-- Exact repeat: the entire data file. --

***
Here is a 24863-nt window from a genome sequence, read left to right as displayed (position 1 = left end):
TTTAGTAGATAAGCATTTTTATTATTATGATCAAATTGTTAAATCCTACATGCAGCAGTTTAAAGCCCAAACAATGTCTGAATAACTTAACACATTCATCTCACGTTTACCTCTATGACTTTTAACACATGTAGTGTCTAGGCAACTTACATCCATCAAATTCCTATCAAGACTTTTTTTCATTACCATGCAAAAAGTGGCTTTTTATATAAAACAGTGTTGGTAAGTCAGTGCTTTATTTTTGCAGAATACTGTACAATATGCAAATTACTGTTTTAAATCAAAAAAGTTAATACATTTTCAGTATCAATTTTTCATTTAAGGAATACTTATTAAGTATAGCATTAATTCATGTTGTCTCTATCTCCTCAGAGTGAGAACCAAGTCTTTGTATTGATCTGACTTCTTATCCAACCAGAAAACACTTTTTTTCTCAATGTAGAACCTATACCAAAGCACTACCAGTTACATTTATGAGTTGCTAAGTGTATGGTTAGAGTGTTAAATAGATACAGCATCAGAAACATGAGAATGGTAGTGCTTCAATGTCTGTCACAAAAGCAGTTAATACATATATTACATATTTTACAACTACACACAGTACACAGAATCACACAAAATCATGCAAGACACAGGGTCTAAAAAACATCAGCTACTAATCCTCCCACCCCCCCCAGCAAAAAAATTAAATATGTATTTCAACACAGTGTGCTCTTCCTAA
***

Here is a 24863-nt window from a genome sequence, read left to right as displayed (position 1 = left end):
TTTAGTAGATAAGCATTTTTATTATTATGATCAAATTGTTAAATCCTACATGCAGCAGTTTAAAGCCCAAACAATGTCTGAATAACTTAACACATTCATCTCACGTTTACCTCTATGACTTTTAACACATGTAGTGTCTAGGCAACTTACATCCATCAAATTCCTATCAAGACTTTTTTTCATTACCATGCAAAAAGTGGCTTTTTATATAAAACAGTGTTGGTAAGTCAGTGCTTTATTTTTGCAGAATACTGTACAATATGCAAATTACTGTTTTAAATCAAAAAAGTTAATACATTTTCAGTATCAATTTTTCATTTAAGGAATACTTATTAAGTATAGCATTAATTCATGTTGTCTCTATCTCCTCAGAGTGAGAACCAAGTCTTTGTATTGATCTGACTTCTTATCCAACCAGAAAACACTTTTTTTCTCAATGTAGAACCTATACCAAAGCACTACCAGTTACATTTATGAGTTGCTAAGTGTATGGTTAGAGTGTTAAATAGATACAGCATCAGAAACATGAGAATGGTAGTGCTTCAATGTCTGTCACAAAAGCAGTTAATACATATATTACATATTTTACAACTACACACAGTACACAGAATCACACAAAATCATGCAAGACACAGGGTCTAAAAAACATCAGCTACTAATCCTCCCACCCCCCCCAGCAAAAAAATTAAATATGTATTTCAACACAGTGTGCTCTTCCTAA